“Spindle’s End” by Robin McKinley

Cover of "Spindle's End"
Available on Amazon and at your local bookstore.

I faintly remember the first time I read Spindle’s End by Robin McKinley. I was enraptured by her prose. I was first drawn to her when I picked up The Hero and the Crown at my local library (that was years ago at the beginning of high school). Though I faintly remember reading it as well, I do remember that I loved the story and thought highly of its protagonist, Aerin. As the years wore on, I branched out to other authors and read other stories and forgot about McKinley but every now and then, the memory of how I felt when I first read her books would visit and nudge me to revisit them.

I felt that way earlier this year and finally gave in to that nudge. I visited Barnes and Noble and bought Spindle’s End. I kept recalling the moment when the Queen saw Rosie and knew she is her child despite the enchantments that surrounded Rosie to disguise her. I could almost feel the love that pulled the Queen’s eyes to Rosie. I wanted to experience that again.

This time when I read Spindle’s End, I was able to appreciate how detailed the story is. At first, this was a nuance. The abundance of details makes the tale flow at a leisurely pace, quite like the characters and setting of the story. Since novels these days are usually fast-paced—or they start off with a bang to grab the reader’s attention then slow to crawl—I was impatient when I began reading. Surprisingly, I was not this impatient with stories when I was a kid.

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“Gift Ideas for the 8 Major Species of Science Fiction Fan” — io9

Here is another cool post that I found while surfing the net. This one is from io9, my new favorite website. It shows gifts ideas for those of us who love fantasy and science fiction and where to find them.

For the Game of Thrones, this pair of Converse is my favorite. The Targaryen colors are look great on it. Check out the other ideas here.



“The Way In: Journal Writing for Self-Discovery” by Rita D. Jacobs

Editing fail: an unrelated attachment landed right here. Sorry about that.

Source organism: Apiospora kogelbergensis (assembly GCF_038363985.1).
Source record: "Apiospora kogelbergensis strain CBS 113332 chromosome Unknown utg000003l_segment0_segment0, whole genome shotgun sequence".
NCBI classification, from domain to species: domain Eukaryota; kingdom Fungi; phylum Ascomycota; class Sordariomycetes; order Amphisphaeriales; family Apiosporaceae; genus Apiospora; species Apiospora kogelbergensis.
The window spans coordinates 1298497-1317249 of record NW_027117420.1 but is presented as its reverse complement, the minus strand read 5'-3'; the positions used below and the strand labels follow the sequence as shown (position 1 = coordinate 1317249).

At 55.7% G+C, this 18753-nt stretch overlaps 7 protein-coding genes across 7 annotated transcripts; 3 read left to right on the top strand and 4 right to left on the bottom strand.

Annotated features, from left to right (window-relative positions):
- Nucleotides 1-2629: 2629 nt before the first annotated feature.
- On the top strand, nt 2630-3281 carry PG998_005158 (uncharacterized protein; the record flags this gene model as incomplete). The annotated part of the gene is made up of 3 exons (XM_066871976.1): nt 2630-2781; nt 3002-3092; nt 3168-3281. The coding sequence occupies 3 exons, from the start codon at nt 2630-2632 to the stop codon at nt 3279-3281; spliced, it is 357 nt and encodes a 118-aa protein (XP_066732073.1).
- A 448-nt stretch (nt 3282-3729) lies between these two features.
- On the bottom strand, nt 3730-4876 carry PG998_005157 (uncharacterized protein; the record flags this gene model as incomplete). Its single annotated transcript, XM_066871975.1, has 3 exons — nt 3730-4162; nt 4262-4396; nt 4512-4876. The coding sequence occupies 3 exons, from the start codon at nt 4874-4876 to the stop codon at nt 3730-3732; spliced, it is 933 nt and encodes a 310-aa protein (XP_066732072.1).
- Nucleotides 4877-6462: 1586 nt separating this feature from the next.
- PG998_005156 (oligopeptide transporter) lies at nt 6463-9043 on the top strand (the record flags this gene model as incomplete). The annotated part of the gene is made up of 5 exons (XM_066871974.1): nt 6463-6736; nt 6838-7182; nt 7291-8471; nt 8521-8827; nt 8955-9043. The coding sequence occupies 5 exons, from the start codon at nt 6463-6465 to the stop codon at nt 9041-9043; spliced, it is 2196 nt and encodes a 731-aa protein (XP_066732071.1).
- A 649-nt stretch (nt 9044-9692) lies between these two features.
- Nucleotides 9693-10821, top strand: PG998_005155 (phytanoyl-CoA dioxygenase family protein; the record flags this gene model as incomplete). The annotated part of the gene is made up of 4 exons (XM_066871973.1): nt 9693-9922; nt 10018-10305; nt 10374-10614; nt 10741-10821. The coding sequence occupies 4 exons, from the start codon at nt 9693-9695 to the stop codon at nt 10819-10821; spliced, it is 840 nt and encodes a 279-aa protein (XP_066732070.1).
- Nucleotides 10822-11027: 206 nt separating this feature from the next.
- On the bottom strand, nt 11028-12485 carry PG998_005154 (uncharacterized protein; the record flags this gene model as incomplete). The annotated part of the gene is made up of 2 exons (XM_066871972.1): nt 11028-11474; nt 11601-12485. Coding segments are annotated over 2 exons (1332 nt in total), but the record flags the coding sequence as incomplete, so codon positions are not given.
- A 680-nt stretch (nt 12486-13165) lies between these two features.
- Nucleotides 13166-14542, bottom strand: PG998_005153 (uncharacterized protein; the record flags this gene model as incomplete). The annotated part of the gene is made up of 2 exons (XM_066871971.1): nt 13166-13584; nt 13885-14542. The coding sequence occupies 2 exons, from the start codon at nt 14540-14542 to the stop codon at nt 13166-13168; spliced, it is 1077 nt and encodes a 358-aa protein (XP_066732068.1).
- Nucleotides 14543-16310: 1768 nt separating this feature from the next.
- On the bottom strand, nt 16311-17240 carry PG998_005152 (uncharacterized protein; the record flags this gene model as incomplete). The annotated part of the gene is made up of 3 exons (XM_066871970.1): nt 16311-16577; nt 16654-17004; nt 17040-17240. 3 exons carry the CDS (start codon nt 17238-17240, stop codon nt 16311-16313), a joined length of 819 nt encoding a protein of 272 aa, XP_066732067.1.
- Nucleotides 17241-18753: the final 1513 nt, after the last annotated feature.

Cover of "The Way In: Journal Writing for...
Cover via Amazon

If like me you love to read books on writing in order to motivate yourself to write or if like me you like to read books on writing to get ideas of what and how to write or if like me you like to read books on writing just for the hell of it, then this little book is one you should pick up.

I have many journals (mainly because the attractive covers lure me into buying them so I’m almost always starting afresh in a new book) and usually I just write in them whenever I feel like and write about whatever I feel like at the moment. Most times I think I treat them like a diary – writing about all the things I did in a particular day. Other times I think I treat them as they ought to – writing about what I’ve observed on a particular day. My idea of a journal is a book where a person documents her observations of people, places, things, and ideas.

According to Jacobs, a journal is a place where all these things are documented and much more. To prove this to us, she opens with excerpts of journal entries, showing us how writers have used the journal in their daily lives. She also talks about whether or not there is a difference between a journal and a diary. Like any writing book, Jacobs also covers when to write, how often to write, and what to write. Basically, that’s all up to the writer. You decide when, how, or what.

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“The Mark of Athena” by Rick Riordan

Available on Amazon and at your local bookstore.

Although The Son of Neptune was not a good read for me, I was still eager for the release of The Mark of Athena. Riordan ended The Son of Neptune with Argo II, Leo’s battleship, approaching Camp Jupiter. After waiting for a year, I was impatient to know if the Romans would attack first and ask questions later since there is enmity between the Greek and Roman demigod camps – whenever they get together, war ensues.

This proves to be true within the first few pages of The Mark of Athena. Those on Argo II from Camp Half-blood – Annabeth, Jason, Piper, Leo – were allowed to enter Camp Jupiter while Argo II hovers overhead. According to Terminus, the entire ship is a weapon (he is not wrong there) and thus it is not allowed inside the Pomerian Line.

Not wanting to upset the Romans, the Greeks acquiesced and entered the camp weaponless. All goes well for a while until Leo goes bonkers and opens fire on the Romans’ camp. The Romans immediately retaliate. The 7 demigods prophesized to go to Rome had to make a quick getaway. And so begins The Mark of Athena.

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